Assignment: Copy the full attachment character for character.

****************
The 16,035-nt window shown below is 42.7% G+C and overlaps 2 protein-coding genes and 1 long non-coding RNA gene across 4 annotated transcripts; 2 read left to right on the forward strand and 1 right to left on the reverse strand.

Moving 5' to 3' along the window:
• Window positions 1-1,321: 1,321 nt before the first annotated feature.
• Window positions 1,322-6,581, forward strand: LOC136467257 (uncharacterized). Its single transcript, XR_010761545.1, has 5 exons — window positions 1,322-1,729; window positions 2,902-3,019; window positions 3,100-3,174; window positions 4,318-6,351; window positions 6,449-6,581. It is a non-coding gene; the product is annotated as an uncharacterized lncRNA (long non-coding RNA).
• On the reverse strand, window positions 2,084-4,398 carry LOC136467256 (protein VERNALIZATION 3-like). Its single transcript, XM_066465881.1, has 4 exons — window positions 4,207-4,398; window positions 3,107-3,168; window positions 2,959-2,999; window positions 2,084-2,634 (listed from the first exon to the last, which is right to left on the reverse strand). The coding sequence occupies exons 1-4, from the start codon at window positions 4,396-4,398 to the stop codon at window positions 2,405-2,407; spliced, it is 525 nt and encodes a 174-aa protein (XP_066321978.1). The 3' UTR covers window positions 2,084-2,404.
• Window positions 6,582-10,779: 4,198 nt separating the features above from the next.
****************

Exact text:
The 16,035-nt window shown below is 42.7% G+C and overlaps 2 protein-coding genes and 1 long non-coding RNA gene across 4 annotated transcripts; 2 read left to right on the forward strand and 1 right to left on the reverse strand.

Moving 5' to 3' along the window:
• Window positions 1-1,321: 1,321 nt before the first annotated feature.
• Window positions 1,322-6,581, forward strand: LOC136467257 (uncharacterized). Its single transcript, XR_010761545.1, has 5 exons — window positions 1,322-1,729; window positions 2,902-3,019; window positions 3,100-3,174; window positions 4,318-6,351; window positions 6,449-6,581. It is a non-coding gene; the product is annotated as an uncharacterized lncRNA (long non-coding RNA).
• On the reverse strand, window positions 2,084-4,398 carry LOC136467256 (protein VERNALIZATION 3-like). Its single transcript, XM_066465881.1, has 4 exons — window positions 4,207-4,398; window positions 3,107-3,168; window positions 2,959-2,999; window positions 2,084-2,634 (listed from the first exon to the last, which is right to left on the reverse strand). The coding sequence occupies exons 1-4, from the start codon at window positions 4,396-4,398 to the stop codon at window positions 2,405-2,407; spliced, it is 525 nt and encodes a 174-aa protein (XP_066321978.1). The 3' UTR covers window positions 2,084-2,404.
• Window positions 6,582-10,779: 4,198 nt separating the features above from the next.